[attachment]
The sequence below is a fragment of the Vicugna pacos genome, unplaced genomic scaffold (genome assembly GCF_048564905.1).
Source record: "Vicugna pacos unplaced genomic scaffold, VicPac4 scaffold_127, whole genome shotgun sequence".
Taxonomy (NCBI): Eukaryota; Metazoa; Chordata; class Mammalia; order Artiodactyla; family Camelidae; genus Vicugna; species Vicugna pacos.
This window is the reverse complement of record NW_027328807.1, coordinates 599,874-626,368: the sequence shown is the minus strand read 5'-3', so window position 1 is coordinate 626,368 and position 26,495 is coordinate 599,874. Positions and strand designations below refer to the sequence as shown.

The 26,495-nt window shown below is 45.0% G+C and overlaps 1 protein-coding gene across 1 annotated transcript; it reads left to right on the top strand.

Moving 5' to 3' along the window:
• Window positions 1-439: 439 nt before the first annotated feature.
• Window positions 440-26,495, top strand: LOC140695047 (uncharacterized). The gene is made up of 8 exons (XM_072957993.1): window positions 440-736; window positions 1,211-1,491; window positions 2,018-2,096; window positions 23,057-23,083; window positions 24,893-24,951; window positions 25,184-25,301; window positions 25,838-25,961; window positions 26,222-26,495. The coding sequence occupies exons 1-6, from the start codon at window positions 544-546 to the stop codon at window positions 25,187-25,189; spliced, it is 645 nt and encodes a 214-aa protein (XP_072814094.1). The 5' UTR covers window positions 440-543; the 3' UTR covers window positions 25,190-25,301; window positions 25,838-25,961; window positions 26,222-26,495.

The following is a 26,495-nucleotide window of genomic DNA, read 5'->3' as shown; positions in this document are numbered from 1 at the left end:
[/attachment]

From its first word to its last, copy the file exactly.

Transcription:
The sequence below is a fragment of the Vicugna pacos genome, unplaced genomic scaffold (genome assembly GCF_048564905.1).
Source record: "Vicugna pacos unplaced genomic scaffold, VicPac4 scaffold_127, whole genome shotgun sequence".
Taxonomy (NCBI): Eukaryota; Metazoa; Chordata; class Mammalia; order Artiodactyla; family Camelidae; genus Vicugna; species Vicugna pacos.
This window is the reverse complement of record NW_027328807.1, coordinates 599,874-626,368: the sequence shown is the minus strand read 5'-3', so window position 1 is coordinate 626,368 and position 26,495 is coordinate 599,874. Positions and strand designations below refer to the sequence as shown.

The 26,495-nt window shown below is 45.0% G+C and overlaps 1 protein-coding gene across 1 annotated transcript; it reads left to right on the top strand.

Moving 5' to 3' along the window:
• Window positions 1-439: 439 nt before the first annotated feature.
• Window positions 440-26,495, top strand: LOC140695047 (uncharacterized). The gene is made up of 8 exons (XM_072957993.1): window positions 440-736; window positions 1,211-1,491; window positions 2,018-2,096; window positions 23,057-23,083; window positions 24,893-24,951; window positions 25,184-25,301; window positions 25,838-25,961; window positions 26,222-26,495. The coding sequence occupies exons 1-6, from the start codon at window positions 544-546 to the stop codon at window positions 25,187-25,189; spliced, it is 645 nt and encodes a 214-aa protein (XP_072814094.1). The 5' UTR covers window positions 440-543; the 3' UTR covers window positions 25,190-25,301; window positions 25,838-25,961; window positions 26,222-26,495.

The following is a 26,495-nucleotide window of genomic DNA, read 5'->3' as shown; positions in this document are numbered from 1 at the left end: